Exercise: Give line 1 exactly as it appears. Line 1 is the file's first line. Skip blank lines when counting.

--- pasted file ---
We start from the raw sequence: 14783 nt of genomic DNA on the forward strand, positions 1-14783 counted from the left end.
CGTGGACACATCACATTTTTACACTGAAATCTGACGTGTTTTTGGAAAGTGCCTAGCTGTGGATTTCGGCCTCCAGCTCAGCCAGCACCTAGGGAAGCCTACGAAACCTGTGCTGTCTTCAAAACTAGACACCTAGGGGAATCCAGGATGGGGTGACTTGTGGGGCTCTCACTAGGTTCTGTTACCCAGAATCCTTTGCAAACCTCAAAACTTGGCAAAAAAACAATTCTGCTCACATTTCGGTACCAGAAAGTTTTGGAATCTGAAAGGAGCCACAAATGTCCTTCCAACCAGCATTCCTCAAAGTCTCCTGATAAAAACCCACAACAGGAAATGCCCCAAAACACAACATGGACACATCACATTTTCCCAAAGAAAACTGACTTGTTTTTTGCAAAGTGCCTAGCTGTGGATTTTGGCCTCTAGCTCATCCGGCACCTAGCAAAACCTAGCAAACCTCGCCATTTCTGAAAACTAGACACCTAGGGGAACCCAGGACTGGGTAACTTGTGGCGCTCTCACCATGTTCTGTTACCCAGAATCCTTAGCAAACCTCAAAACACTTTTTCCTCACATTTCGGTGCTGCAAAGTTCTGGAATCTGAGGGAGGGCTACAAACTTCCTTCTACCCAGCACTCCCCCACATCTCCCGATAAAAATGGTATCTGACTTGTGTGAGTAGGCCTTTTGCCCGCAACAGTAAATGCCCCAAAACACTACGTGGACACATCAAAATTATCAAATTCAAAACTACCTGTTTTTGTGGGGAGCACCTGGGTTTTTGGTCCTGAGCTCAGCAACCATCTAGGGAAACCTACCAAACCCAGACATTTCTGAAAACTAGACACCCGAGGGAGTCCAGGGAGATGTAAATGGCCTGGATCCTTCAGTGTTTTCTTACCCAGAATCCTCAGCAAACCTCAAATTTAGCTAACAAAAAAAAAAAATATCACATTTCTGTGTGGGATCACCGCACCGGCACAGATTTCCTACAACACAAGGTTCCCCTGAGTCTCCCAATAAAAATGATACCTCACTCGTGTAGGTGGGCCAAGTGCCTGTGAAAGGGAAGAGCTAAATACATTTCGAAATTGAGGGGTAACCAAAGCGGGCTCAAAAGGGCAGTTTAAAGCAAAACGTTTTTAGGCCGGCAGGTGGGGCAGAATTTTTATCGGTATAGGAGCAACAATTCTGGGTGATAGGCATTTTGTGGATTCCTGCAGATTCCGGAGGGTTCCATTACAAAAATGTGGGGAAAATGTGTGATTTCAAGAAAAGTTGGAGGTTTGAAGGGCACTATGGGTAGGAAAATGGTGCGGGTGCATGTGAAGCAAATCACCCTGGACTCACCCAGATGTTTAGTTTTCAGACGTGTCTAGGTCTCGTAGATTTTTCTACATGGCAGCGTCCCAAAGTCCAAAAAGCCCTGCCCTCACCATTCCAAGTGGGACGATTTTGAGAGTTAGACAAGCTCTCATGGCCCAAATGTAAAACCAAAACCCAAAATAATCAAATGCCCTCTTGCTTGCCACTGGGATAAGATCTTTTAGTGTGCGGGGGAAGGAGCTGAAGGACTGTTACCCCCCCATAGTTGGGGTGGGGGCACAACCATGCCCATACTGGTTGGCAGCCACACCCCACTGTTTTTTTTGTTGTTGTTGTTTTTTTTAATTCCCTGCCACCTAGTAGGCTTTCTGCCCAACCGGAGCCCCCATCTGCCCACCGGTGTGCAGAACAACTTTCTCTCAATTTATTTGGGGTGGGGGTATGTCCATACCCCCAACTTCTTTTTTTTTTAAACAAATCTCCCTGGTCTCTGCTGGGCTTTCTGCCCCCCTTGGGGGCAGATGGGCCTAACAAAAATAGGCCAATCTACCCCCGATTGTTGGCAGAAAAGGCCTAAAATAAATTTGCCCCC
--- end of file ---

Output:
We start from the raw sequence: 14783 nt of genomic DNA on the forward strand, positions 1-14783 counted from the left end.